The other point was the emphasis Trevor made on Amanda’s comment about the 4 C’s (Critical thinking, communication, collaboration and creativity). He talked about how it can be hard to be creative on a digital device because all our answers can be found on google and we no longer have to think for ourselves. I found he supported this argument and made a really good case for it. At first I wasn’t so sure but by the end he had me seeing his side. I guess this one might come down to how the teacher approaches the lesson and challenges the students to express themselves without just letting the computer do the work. Again, maybe that is where a good teacher really shines!

At the end of the debate I found myself leaning one way more than the other. I still think there are a lot strong arguments made on each side of the fence. I guess it might come down to using technology in moderation and making sure you are using it in an effect way. As a teacher, I know I have a lot to learn about how I can better incorporate technology in my own classroom to enhance student learning.

5 thoughts on “ED. Tech Debate #1

  1. Technology is a distraction… This is a big concern for me also. How do we know what is really going on when our students use the computer or their phones? I have taken some away during class, and I don’t know if this is the right thing to do or not anymore. I believe as teachers, we always second guess ourselves because we want to do what is best for everyone. To borrow words used by our colleagues in their blog posts this week, I believe it is important to grasp how to balance and efficiently use technology in our personal lives and in our classrooms. Being role models for our students is a start and making sure they know about the rules and boundaries involved is key to maintaining digital efficacy in our classrooms. Thanks for the great post Jocelyn.


  2. Your last GIF made me laugh out loud! That really epitomizes how I felt at the end of the debate as well. The balancing act of using tech to assist strong pedagogy, but also seeing the downfalls and consequences of technology in our classrooms. Your personal point of students answering your text when you know they are supposed to be in class is something I see often as a high school teacher. The number of alerts they get in my space makes me feel overwhelmed. I can’t imagine feeling the pressure of several alerts in an hour time span, it would be tempting to just answer quickly. Since we are working on not answering during class an observation I have made is when I tell students that we are done for the day and they have the last 2 minutes to chat until the bell goes, the classroom is the quietest it has been all lesson! I often pause class and ask if anyone notices what is going on? They will say- we are getting caught up, are we not allowed to be on our phones? And I think it’s important to say- you are catching up with someone who isn’t here. What about the person who is sitting beside you? You are allowed to use your phone, but just consider the person to person interaction you are missing right now as you update your snap streak. I try to get them thinking as I know I do the same thing after a meeting, and I’m not saying what they are doing is wrong, I just want them to be critical of their decisions and see if it is serving what they need. Like you said- it’s all about moderation. Great post!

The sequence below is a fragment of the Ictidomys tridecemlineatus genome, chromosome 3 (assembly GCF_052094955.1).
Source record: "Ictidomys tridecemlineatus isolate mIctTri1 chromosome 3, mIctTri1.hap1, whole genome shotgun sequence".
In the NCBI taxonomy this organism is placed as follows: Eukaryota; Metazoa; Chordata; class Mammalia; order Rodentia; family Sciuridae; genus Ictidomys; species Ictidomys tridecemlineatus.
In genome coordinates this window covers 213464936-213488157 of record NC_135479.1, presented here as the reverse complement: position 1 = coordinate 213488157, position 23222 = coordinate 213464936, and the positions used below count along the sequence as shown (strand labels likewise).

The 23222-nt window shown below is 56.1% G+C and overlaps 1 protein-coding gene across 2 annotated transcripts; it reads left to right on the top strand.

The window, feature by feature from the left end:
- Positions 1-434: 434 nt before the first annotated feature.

3. Nice post Wigmore! your blog space is looking great. It seems we are agree that moderation is key when using technology in the classroom. I love the quote that you have from Amanda and Nancy, “technology doesn’t replace a teacher it makes a good teacher better”. I agree that it is a tool no different than a any other teaching tool in the classroom. Good read!